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Tender Is the Flesh

By Agustina Bazterrica and Sarah Moses
Tender Is the Flesh by Agustina Bazterrica and Sarah Moses digital book - Fable

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Publisher Description

Working at the local processing plant, Marcos is in the business of slaughtering humans—though no one calls them that anymore.

His wife has left him, his father is sinking into dementia, and Marcos tries not to think too hard about how he makes a living. After all, it happened so quickly. First, it was reported that an infectious virus has made all animal meat poisonous to humans. Then governments initiated the “Transition.” Now, eating human meat—“special meat”—is legal. Marcos tries to stick to numbers, consignments, processing.

Then one day he’s given a gift: a live specimen of the finest quality. Though he’s aware that any form of personal contact is forbidden on pain of death, little by little he starts to treat her like a human being. And soon, he becomes tortured by what has been lost—and what might still be saved.

1172 Reviews

Anxious Face with sweat“genuinely made me go what the fuck the entire time!”
Multi-layered charactersDescriptive writingEasy to readOriginal writing
Thinking Face“For a book belonging to the genre of horror it sure leaves you hanging on that point. With a very weak plot, this books focus manly on talking about controversial topics, like cannibalism, but even that was not done as well as I hoped it would. It sure has a vast and rich description of the scenes that were amazing grotesque and, if we are being honest, the best part of the book, but only a good writing doesn't make a good story. Also, I felt that the ending was a bit rushed and came out of nowhere which left me with unsettled feelings and trying to make sense out of it. In conclusion, this book is definitely not made for people with weak stomachs, but I consider it ideal for someone who wants a light read that makes you think.”
Reviewed in:Dumb and Dumber
Multi-layered charactersDescriptive writingDark settingDarkThought-provokingAnimal abuseSexual assaultViolenceUnsatisfying ending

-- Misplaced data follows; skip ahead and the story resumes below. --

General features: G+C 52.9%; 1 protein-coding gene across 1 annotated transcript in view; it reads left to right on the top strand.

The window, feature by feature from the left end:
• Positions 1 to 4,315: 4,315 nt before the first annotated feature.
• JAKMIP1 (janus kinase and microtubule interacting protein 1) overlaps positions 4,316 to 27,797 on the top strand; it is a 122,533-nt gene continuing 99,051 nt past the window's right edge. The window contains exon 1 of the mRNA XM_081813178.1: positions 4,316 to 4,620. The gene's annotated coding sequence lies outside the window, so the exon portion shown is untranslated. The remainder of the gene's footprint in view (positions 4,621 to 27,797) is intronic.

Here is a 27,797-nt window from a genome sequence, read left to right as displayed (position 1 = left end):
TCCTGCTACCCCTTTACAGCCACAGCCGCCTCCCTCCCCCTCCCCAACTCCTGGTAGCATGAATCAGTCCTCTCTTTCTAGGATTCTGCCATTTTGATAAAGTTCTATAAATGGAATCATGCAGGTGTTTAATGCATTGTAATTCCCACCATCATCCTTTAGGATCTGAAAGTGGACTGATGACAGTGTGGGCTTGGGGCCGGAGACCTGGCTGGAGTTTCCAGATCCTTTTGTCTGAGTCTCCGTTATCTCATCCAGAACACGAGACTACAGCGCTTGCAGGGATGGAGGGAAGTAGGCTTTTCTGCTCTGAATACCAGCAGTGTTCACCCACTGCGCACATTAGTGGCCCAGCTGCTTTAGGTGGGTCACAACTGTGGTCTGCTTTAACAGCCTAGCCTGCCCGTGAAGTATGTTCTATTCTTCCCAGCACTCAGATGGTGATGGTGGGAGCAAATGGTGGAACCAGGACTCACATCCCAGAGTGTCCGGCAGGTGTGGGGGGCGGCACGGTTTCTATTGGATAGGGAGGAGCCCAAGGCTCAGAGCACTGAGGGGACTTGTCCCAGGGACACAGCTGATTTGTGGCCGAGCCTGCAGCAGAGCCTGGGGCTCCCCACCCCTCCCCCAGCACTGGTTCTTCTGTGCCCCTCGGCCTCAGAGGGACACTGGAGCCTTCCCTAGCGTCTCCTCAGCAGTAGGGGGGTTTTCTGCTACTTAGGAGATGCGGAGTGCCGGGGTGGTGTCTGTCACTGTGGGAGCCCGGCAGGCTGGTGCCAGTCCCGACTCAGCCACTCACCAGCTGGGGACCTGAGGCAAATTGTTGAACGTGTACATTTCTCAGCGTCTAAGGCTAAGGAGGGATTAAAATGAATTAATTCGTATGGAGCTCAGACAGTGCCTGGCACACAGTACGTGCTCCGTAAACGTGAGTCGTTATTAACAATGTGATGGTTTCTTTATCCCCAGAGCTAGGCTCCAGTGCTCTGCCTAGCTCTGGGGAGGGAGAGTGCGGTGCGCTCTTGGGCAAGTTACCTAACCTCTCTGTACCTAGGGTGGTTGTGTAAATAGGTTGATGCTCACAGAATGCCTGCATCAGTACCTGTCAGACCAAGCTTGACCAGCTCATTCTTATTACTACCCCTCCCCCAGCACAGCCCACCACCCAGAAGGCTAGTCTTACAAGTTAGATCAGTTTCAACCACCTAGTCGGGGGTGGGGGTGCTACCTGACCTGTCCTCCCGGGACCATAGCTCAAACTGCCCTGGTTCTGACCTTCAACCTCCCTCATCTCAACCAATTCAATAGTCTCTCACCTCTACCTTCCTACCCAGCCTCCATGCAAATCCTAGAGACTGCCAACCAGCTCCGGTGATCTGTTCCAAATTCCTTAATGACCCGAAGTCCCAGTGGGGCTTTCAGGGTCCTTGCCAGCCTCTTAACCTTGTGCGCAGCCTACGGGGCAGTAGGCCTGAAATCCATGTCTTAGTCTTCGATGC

Surprised Face with Open Mouth“What a gut punch of a final sentence! I am stunned. Pretty solid but not as impressive as I thought it would be. I wonder if it's due to translation. I kind of want to read it in the original Spanish now to see!”
Dark settingDarkThought-provoking
Surprised Face with Open Mouth“When I say “unsatisfying ending” I mean it like it didn’t end the way I thought it was going to and I’m unsure how I feel about it. Overall, I loved the book! The descriptive detail made my stomach churn which is a success to me. Often times I read books and am unphased by certain details but this one, well it wasn’t the case. Worth a read! TW: animal abuse. I don’t fully know the extent of it because when I got to the part about the teenagers with the puppies, I knew what was going to happened (and by context you can tell) so I skipped those pages.”
Multi-layered charactersDescriptive writingUnpredictableDark settingDarkAnimal abuseViolenceUnsatisfying ending
Anxious Face with sweat“This book shook me to my core. I was initially annoyed by the lack of world-building, and having to suspend my disbelief that all of humanity would immediately succumb to cannibalism, but as the story continued I found myself captivated by the writing style and wasn’t so concerned about the lack of logic. All that to say, I was here for the vibes. The ending - specifically the last page - stuck the landing for me. Had me gagged. Disturbed. Upset. Angry. Disgusted. One of my fave books we’ve read”
Multi-layered charactersOriginal writingFast-pacedSuspensefulDark settingDarkThought-provokingAbuseAnimal abuseViolence

About Agustina Bazterrica

Agustina Bazterrica is an Argentinian novelist and short story writer. She is a central figure in the Buenos Aires literary scene. She won the prestigious Premio Clarin Novela for her second novel, Tender Is the Flesh, which has been translated into twenty-three languages. Several of the stories in Nineteen Claws and a Black Bird have also won awards, including First Prize in the 2004/2005 City of Buenos Aires Awards for Unpublished Stories and First Prize in the Edmundo Valadés Awards for the Latin American Short Story, among others.

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